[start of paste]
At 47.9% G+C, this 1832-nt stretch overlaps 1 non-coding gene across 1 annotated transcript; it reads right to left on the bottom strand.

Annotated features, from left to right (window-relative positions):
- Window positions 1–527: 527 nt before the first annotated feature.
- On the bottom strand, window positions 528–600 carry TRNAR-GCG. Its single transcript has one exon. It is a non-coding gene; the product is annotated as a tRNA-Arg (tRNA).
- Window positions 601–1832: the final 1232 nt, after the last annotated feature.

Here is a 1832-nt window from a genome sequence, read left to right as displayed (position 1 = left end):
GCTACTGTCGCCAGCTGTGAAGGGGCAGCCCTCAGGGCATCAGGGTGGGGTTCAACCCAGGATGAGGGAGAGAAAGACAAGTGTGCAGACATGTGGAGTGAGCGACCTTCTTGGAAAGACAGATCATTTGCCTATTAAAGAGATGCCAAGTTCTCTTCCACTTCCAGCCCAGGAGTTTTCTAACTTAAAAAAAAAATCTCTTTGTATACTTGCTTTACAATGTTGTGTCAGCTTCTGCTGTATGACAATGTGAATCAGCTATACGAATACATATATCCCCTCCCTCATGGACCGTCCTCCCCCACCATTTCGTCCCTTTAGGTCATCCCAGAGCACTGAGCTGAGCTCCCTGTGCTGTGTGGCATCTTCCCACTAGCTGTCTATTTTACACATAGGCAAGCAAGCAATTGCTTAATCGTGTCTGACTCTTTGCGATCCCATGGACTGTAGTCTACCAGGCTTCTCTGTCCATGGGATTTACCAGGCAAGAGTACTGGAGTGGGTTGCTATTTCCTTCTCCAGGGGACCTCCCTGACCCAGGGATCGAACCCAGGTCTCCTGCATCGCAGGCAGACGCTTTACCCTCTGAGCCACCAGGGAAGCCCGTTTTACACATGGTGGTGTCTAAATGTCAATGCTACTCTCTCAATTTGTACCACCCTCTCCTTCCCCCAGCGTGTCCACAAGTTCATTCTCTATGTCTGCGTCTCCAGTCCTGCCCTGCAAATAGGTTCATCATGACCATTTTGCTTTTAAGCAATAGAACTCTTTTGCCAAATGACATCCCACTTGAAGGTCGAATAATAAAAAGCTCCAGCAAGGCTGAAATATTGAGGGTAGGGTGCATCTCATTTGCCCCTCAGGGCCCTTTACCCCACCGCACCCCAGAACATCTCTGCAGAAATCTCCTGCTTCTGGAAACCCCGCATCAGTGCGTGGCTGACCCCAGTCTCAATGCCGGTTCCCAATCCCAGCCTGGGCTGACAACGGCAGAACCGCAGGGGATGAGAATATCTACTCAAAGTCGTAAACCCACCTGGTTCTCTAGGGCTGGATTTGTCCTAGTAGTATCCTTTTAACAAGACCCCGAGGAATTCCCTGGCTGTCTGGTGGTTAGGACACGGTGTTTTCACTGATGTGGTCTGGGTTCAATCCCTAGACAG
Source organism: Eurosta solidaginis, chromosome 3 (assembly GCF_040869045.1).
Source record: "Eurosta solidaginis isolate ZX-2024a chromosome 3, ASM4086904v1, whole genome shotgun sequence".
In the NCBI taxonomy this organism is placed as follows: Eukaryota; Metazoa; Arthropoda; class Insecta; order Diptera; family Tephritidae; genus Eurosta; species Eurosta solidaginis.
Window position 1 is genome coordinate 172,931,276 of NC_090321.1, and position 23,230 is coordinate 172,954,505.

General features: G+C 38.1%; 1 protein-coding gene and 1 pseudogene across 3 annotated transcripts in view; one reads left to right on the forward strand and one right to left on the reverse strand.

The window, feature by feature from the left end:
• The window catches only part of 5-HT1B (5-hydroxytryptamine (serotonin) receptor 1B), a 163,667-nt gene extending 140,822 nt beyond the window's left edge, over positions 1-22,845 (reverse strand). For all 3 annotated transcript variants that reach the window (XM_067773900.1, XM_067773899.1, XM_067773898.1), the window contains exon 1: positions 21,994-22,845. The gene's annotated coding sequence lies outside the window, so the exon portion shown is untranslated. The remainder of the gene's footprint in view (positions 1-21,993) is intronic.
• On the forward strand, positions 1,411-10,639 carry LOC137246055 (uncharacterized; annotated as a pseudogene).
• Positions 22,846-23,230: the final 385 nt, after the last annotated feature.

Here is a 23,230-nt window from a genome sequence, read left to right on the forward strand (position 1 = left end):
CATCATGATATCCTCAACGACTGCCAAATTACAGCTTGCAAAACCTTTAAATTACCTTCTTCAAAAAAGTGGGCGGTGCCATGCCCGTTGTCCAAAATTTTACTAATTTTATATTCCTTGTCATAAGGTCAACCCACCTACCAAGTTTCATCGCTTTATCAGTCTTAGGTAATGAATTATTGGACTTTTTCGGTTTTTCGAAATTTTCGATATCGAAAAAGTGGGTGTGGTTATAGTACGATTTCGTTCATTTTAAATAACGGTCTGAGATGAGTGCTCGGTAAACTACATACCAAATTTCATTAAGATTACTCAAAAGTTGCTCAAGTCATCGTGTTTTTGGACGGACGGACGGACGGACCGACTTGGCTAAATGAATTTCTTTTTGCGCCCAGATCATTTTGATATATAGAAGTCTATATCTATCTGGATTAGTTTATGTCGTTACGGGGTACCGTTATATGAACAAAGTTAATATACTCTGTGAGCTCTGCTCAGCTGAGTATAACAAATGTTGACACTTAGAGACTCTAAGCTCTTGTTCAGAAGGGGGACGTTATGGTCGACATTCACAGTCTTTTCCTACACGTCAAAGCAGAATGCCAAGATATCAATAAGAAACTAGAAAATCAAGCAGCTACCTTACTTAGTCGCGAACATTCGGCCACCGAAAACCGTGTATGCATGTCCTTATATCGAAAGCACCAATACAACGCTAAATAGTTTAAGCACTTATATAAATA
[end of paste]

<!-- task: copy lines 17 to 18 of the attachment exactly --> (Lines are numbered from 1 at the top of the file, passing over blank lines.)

Here is a 23,230-nt window from a genome sequence, read left to right on the forward strand (position 1 = left end):
CATCATGATATCCTCAACGACTGCCAAATTACAGCTTGCAAAACCTTTAAATTACCTTCTTCAAAAAAGTGGGCGGTGCCATGCCCGTTGTCCAAAATTTTACTAATTTTATATTCCTTGTCATAAGGTCAACCCACCTACCAAGTTTCATCGCTTTATCAGTCTTAGGTAATGAATTATTGGACTTTTTCGGTTTTTCGAAATTTTCGATATCGAAAAAGTGGGTGTGGTTATAGTACGATTTCGTTCATTTTAAATAACGGTCTGAGATGAGTGCTCGGTAAACTACATACCAAATTTCATTAAGATTACTCAAAAGTTGCTCAAGTCATCGTGTTTTTGGACGGACGGACGGACGGACCGACTTGGCTAAATGAATTTCTTTTTGCGCCCAGATCATTTTGATATATAGAAGTCTATATCTATCTGGATTAGTTTATGTCGTTACGGGGTACCGTTATATGAACAAAGTTAATATACTCTGTGAGCTCTGCTCAGCTGAGTATAACAAATGTTGACACTTAGAGACTCTAAGCTCTTGTTCAGAAGGGGGACGTTATGGTCGACATTCACAGTCTTTTCCTACACGTCAAAGCAGAATGCCAAGATATCAATAAGAAACTAGAAAATCAAGCAGCTACCTTACTTAGTCGCGAACATTCGGCCACCGAAAACCGTGTATGCATGTCCTTATATCGAAAGCACCAATACAACGCTAAATAGTTTAAGCACTTATATAAATA